The Merit Systems Protection Board recently upheld a

Department of Treasury firing of a employee after the

specialist e-mailed a female co-worker despite his branch

chief’s explicit order that he not contact her. After the

agency removed the specialist, he appealed and an

administrative law judge found him guilty of the charged

conduct, but altered the punishment from removal to a

90-day suspension. Treasury appealed.

MSPB reversed the administrative judge’s mitigation and

sustained the removal. The board stated that an agency’s

penalty selection will not be disturbed unless the agency

fails to weigh relevant evidence or exceeds the limit of

reasonableness. Here, the board found the agency’s decision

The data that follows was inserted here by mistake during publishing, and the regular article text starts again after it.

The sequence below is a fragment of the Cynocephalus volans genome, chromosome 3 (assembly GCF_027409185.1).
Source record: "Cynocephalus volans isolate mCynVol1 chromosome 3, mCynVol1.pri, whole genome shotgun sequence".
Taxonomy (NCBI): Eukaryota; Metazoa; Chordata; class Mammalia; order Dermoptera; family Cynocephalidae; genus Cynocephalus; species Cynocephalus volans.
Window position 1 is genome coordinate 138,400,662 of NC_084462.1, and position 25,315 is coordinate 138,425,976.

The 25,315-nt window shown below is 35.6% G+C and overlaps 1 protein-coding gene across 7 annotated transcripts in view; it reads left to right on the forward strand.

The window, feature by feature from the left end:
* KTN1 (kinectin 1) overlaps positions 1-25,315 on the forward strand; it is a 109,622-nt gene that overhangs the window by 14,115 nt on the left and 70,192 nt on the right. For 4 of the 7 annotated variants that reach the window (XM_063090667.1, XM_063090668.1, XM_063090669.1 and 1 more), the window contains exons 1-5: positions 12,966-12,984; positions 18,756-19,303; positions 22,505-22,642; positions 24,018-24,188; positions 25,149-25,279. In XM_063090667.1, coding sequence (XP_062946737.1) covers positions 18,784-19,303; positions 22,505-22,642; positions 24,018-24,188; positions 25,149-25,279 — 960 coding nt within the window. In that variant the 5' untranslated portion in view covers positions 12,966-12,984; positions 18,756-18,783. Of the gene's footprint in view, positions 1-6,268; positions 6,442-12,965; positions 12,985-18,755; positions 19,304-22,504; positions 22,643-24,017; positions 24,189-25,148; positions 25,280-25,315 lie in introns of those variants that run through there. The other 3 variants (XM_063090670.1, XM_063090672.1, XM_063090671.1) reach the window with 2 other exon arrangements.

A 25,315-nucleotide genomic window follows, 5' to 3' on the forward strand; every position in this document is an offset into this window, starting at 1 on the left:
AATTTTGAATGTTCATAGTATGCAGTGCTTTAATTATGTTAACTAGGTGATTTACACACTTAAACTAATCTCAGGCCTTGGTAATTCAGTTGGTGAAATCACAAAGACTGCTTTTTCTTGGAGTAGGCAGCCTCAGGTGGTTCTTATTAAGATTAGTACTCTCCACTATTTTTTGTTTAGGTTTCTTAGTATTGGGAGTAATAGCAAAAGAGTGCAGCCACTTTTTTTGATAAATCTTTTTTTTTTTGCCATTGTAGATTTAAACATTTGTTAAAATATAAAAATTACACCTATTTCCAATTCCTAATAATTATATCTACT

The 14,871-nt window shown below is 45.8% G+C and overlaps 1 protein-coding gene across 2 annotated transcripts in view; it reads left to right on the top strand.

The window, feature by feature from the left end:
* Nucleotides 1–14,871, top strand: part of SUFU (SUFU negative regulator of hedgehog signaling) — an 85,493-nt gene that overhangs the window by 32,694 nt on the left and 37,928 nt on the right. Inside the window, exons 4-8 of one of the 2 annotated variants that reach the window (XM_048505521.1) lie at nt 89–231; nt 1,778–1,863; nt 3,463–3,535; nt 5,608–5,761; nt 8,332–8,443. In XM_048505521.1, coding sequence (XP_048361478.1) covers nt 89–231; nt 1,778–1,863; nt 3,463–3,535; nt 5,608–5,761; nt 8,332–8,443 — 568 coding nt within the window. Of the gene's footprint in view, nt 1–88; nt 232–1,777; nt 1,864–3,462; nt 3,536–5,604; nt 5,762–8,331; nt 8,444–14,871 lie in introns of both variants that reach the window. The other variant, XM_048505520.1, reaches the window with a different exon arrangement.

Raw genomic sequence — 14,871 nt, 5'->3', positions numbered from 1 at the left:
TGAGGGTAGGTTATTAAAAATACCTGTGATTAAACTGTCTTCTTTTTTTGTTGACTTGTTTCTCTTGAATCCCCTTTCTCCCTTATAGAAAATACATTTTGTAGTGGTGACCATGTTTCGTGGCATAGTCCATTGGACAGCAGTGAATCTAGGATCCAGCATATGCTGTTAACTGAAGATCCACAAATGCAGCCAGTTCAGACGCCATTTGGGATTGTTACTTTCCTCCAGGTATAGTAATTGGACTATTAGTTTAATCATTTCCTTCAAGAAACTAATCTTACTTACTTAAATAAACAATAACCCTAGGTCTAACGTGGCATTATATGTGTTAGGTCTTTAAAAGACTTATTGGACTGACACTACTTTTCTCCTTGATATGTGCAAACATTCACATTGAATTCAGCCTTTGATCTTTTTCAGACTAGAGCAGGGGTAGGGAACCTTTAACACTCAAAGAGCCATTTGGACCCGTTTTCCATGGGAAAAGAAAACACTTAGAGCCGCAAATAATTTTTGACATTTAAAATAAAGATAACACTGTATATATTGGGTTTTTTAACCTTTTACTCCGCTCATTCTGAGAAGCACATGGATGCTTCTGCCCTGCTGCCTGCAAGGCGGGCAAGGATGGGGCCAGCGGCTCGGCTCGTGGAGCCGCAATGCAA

reasonable noting that the employee’s conduct was an

intentional violation of his branch chief’s order, and

noting that the worker had engaged in the prohibited conduct

in the past which was often derogatory and sexually offensive.

The Board further found that the appellant apparently did

not recognize the serious of his conduct and held that “an

agency need not wait to discipline an employee until his

sexually offensive conduct becomes so pervasive and offensive

that it constitutes unlawful discrimination under a hostile

work environment theory” in reinstating the removal as

reasonable. Get Full Text